South Africa is walking a fine line, balancing conflicting East-West attitudes to Iran while protecting oil imports and warding off fuel price hikes.
The government has formed a task team to study any impact that reduced oil imports from Iran could have on the country.
“We have formed a task team to look at a variety of scenarios and the best way to respond should we be called to do so,” the energy department’s deputy director general for hydrocarbons and energy planning, Tseliso Maqubela, told the Mail & Guardian on Sunday.
The task team’s establishment follows continued threats by the US that countries buying oil from Iran may be barred from accessing US financial services through the Federal Reserve Bank.
The European Union (EU) and the US have imposed sanctions against Iran—restricting foreign trade, financial services, energy sectors and technologies.
Specifically, the sanctions forbid new contracts to import petroleum products from Iran and aim to end existing contracts by July 1 2012.
The sanctions are aimed at pushing Iran into revealing more details of its nuclear capability, as the US and EU accuse the Middle Eastern nation of attempting to build nuclear weapons.
“We hope to conclude our work by the end of May and hopefully have a comprehensive response strategy should we ever need one. But we still feel there is a window for negotiations and a possible resolution to the matter instead of sanctions,” Maqubela said.
Presently 25% of the country’s overall crude oil is imported from Iran, equating to roughly 100 000 barrels of oil per day based on data released in June last year.
While the task team is being “driven” by the energy department, Maqubela would not stipulate which other government departments were involved.
Maqubela said it would not be up to the government alone to ensure any cut in Iranian oil supply would not adversely affect the economy.
“Sasol and Engen are the two main companies reliant on Iranian crude. They are preparing their own responses to any situation where that supply is curtailed,” Maqubela said.
Trouble on the way?
While the projected impact is unknown, analysts say curtailed supply could weigh on the fuel price and local oil industry.
“It has lifted it [the fuel price] but the exact quantum is anyone’s guess. Decreased imports from Iran would affect us quite badly in the very short term but importers would quickly source oil from elsewhere, solving any volume problem in a few weeks—although probably at higher prices,” David Lerche, oil analyst at Avior Research told the M&G.
In the short term South Africa could increase imports of refined oil to make up the shortfall but would not be able to sustain this as a result of increased costs.
But Maqubela believes it won’t come to this because the government is already looking at making up any deficits.
“We have already undertaken engagements with a number of countries but it would be premature for me to comment on them at this stage. The plan we are working on suggests the South African motorists won’t necessarily see the impact at the pumps,” Maqubela said.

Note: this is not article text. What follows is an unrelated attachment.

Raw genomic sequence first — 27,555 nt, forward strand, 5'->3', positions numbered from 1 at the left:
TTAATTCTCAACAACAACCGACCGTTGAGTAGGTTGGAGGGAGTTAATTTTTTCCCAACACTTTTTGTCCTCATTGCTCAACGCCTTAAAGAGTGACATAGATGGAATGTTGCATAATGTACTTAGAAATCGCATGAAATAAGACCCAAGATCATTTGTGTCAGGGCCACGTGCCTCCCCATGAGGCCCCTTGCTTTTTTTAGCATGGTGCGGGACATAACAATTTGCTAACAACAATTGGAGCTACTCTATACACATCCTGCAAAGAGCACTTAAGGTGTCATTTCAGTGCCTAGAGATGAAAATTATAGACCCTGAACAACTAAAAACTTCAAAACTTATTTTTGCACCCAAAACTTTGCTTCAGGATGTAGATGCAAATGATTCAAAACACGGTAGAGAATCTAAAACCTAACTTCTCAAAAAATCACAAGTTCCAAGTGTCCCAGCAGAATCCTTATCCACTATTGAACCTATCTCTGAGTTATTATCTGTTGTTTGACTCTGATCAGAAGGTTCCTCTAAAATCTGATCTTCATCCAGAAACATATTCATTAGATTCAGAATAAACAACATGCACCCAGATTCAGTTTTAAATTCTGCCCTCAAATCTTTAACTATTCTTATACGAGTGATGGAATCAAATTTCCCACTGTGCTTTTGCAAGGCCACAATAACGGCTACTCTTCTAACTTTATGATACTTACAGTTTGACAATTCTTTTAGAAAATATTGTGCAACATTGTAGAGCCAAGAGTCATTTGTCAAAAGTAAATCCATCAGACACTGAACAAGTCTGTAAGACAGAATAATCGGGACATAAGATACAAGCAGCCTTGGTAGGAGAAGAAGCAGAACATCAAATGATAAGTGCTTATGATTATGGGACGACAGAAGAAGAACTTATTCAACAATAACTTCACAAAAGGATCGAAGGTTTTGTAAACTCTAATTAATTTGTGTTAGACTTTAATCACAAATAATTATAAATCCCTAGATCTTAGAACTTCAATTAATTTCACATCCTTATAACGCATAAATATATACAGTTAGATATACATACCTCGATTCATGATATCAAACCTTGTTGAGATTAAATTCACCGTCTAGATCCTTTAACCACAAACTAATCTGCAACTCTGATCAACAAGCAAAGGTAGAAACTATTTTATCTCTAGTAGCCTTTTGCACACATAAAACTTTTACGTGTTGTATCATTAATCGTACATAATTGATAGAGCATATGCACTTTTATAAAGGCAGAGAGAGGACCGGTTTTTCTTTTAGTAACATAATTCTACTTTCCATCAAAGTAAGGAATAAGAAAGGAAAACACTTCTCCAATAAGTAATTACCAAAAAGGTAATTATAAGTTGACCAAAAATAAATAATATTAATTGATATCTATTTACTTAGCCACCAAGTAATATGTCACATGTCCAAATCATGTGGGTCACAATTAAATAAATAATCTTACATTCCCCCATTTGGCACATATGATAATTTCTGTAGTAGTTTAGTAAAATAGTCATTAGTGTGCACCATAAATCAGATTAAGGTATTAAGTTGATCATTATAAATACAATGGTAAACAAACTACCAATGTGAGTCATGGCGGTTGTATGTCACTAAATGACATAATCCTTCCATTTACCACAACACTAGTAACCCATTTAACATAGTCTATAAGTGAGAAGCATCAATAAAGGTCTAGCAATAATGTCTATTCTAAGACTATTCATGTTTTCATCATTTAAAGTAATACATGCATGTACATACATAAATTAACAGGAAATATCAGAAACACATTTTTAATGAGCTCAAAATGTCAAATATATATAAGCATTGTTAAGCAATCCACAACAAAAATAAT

However, even if South Africa was to source crude oil from elsewhere, it would have to be of similar quality to that received from Iran to be compatible with refineries.
“Given that South Africa’s oil demand is small, securing new contracts would not be too problematic. But it would still require some modification to local refineries,” Adenaan Hardien, economist at Cadiz Asset Management told the M&G.
Diplomatic tight rope
It is also a difficult diplomatic line for South Africa to follow as the EU constitutes a large amount of South Africa’s trade.
The US and EU may be leading the charge for sanctions to be imposed, but China—South Africa’s largest trading partner—has done its utmost to curtail the embargoes.
China reportedly said last week that it would move to ensure all oil exports from Iran were not affected by sanctions.
Additionally, Russia—one of Iran’s biggest trading partners—has slammed the sanctions, describing them as “deeply erroneous”.
Further complicating matters is Iran’s response to bilateral sanctions—a threat to close the Strait of Hormuz, through which a fifth of global oil supplies pass.
International relations spokesperson Clayson Monyela told the M&G that sanctions were still “under consideration”.
While the US said it would not “detail discussions with South Africa”, it did say there was “an ongoing dialogue on this issue”.
“It is important to note that the international community has widely agreed on pursuing a dual-track approach of engagement and pressure to resolve the outstanding concerns over Iran’s nuclear programme. Until Iran chooses to address international concerns about its nuclear programme, these sanctions will continue,” Elizabeth Kennedy Trudeau, spokesperson for the US Diplomatic Mission to South Africa told the M&G.
Attempts to obtain comment from Chinese representatives were unsuccessful but Russia told the M&G the sanctions were “unconstructive”.
“Threatening Iran is futile. Attempts to use force are irresponsible and extremely dangerous for the region and global stability at large. Sanctions are unlikely to facilitate Iran’s willingness to sit down at the negotiating table,” said Georgy Chepik, the Russian chargé d’affaires in South Africa.
While opposing international powers rattle sabres, Investment Solutions’s chief economist Chris Hart told the M&G the best idea for South Africa would be to remain neutral.
“To align with either side holds more risk for South Africa than remaining neutral. The US is still the most powerful and influential but clearly Russia and China are gaining ground,” Hart said.
Hart’s comments were echoed by Dawie Roodt, chief economist at the Efficient Group. “It would be probably best to remain neutral as the US and EU holds a lot of trade for South Africa but we should not try and anger China or Russia too much,” Roodt said.